Louisiana will gain 3,500 new oilfield jobs through mid-2023, but there's a catch

Keith Magill
Daily Comet

Louisiana will gain 3,500 new oilfield jobs by June, but it won't be enough to recoup those lost since the COVID pandemic began in early 2020, a new LSU study says.

The forecast is included in the "2023 Gulf Coast Energy Outlook," released last week by the LSU Center for Energy Studies.

Louisiana lost 8,700 oil and gas exploration and production jobs, about 26% of its total, after the pandemic hit, the report says. Since then, the state has regained 2,500 of those jobs.

The predicted job gains through mid-2023 hinge on the center's estimate that oil prices will average about $80 a barrel next year.

An oil platform in the Gulf of Mexico.

The report does not specify exactly where the jobs will be located, but the trends are similar to those in a report released last month by Louisiana economist Loren Scott.

Scott's annual forecast predicts Houma-Thibodaux will gain 2,400 jobs over the next two years, but it won't be enough to recoup the losses sustained during the COVID-19 pandemic followed by Hurricane Ida.

The metro area, comprised of Terrebonne and Lafourche parishes, lost 8,900 jobs, 10.2% of its total, in April 2020 after the pandemic hit, along with state-enforced restrictions on business and social activity, Scott told local business leaders.

By this June, the oil-dependent area had regained only 22% of the jobs it had before the pandemic, down 6,900 from early 2020, his report says.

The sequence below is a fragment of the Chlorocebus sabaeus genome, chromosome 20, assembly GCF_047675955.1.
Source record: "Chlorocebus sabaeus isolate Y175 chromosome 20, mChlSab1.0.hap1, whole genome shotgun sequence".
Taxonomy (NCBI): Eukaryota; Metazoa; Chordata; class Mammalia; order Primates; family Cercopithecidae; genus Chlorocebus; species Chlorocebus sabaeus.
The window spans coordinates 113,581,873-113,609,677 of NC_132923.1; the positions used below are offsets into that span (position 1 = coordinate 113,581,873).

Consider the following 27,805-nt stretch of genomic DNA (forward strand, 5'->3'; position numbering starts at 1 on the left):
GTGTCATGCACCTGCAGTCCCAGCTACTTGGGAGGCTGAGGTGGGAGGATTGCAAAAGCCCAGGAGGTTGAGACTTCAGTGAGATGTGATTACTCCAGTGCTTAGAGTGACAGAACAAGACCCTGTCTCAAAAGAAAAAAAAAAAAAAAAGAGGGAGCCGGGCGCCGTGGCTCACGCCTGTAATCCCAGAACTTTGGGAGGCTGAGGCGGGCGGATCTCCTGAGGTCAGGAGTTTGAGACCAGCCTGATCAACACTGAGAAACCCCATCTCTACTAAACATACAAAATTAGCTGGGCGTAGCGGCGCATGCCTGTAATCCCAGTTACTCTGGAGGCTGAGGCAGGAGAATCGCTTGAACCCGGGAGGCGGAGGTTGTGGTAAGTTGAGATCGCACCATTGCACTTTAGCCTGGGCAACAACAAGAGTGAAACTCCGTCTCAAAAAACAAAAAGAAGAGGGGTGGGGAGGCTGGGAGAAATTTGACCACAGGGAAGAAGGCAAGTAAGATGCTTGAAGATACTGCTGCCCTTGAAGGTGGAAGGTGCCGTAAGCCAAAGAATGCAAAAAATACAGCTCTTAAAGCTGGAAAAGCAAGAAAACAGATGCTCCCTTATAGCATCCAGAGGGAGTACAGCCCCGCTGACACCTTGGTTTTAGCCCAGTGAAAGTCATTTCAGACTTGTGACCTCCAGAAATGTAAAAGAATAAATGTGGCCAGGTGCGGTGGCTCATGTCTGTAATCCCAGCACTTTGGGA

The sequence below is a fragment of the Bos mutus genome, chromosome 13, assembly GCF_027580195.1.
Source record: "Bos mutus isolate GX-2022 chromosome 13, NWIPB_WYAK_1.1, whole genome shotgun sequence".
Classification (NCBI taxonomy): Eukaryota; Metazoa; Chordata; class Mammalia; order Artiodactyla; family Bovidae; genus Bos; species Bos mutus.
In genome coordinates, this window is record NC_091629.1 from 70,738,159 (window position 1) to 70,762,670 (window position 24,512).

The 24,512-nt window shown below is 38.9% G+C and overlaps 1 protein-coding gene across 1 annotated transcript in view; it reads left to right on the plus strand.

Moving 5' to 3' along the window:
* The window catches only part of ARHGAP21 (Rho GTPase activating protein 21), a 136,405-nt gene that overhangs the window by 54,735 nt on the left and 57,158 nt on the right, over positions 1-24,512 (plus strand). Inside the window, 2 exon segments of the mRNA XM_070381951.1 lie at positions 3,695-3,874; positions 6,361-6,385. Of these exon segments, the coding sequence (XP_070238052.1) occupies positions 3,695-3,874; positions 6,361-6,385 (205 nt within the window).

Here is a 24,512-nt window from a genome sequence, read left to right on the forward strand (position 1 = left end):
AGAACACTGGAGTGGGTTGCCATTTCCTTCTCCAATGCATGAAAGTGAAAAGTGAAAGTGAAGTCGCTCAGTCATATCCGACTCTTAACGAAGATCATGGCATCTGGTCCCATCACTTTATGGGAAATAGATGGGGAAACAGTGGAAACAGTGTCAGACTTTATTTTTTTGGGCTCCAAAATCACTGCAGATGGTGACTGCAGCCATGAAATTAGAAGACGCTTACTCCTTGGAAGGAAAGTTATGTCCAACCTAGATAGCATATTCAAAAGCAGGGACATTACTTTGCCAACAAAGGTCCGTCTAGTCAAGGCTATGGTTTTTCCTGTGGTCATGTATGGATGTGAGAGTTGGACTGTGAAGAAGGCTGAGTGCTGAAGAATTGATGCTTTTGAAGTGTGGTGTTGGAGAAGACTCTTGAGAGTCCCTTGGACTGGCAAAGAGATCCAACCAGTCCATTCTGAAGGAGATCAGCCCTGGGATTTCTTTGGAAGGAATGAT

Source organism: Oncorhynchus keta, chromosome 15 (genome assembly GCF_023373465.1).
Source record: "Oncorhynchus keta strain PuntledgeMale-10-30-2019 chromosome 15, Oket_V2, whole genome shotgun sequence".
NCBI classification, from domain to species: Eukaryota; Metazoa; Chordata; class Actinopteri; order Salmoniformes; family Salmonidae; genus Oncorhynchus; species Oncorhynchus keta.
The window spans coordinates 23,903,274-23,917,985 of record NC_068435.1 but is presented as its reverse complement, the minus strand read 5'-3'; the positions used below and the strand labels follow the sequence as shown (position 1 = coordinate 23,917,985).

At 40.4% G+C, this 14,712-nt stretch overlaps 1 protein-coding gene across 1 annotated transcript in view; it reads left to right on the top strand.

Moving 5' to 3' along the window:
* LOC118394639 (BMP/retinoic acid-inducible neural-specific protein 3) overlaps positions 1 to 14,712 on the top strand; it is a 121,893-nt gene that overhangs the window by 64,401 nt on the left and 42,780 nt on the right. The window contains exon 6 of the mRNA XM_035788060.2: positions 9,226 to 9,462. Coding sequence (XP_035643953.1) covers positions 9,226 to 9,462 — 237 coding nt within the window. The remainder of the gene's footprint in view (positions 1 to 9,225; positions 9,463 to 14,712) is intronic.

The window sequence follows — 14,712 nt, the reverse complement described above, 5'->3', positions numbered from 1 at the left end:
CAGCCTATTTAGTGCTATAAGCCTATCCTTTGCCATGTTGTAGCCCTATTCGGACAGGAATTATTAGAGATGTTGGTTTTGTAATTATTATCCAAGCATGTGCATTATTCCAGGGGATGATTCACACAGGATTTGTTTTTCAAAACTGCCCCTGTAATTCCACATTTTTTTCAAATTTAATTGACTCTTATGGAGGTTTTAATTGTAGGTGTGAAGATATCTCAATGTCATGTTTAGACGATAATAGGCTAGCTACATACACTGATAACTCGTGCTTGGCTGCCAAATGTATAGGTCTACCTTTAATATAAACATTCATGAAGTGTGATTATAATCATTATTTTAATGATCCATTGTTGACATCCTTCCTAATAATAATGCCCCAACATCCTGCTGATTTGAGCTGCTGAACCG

The new LSU report says demand for oil and gas will be tempered by global inflation and a continued shift away from high carbon fossil fuels blamed for global warming.

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"Decarbonization will challenge existing Gulf Coast energy manufacturing, but it will also create an opportunity," the report says.

The report forecasts as much as $175.4 billion in new energy manufacturing investment activity from 2022 through 2030 across the Gulf Coast, with about $121 billion, or 69%, of it in Louisiana. Gulf Coast investment is $15 billion, or 7.9%, less than the center forecast last year over a similar time frame.

"What differs in this outlook relative to prior years is the surge in new 'energy transition' investments," the report says.

About $29 billion has been set aside for a wide range of cleaner energy manufacturing, including hydrogen, liquefied natural gas and ammonia, as well as carbon capture projects, the report says. The Inflation Reduction Act passed last year by Congress includes $386 billion in clean energy financial incentives.

The LSU report says the investment creates an opportunity for "regional leadership in the development of the production capacity for liquid fuels, chemicals, plastics, fertilizers and other products historically derived from fossil fuels."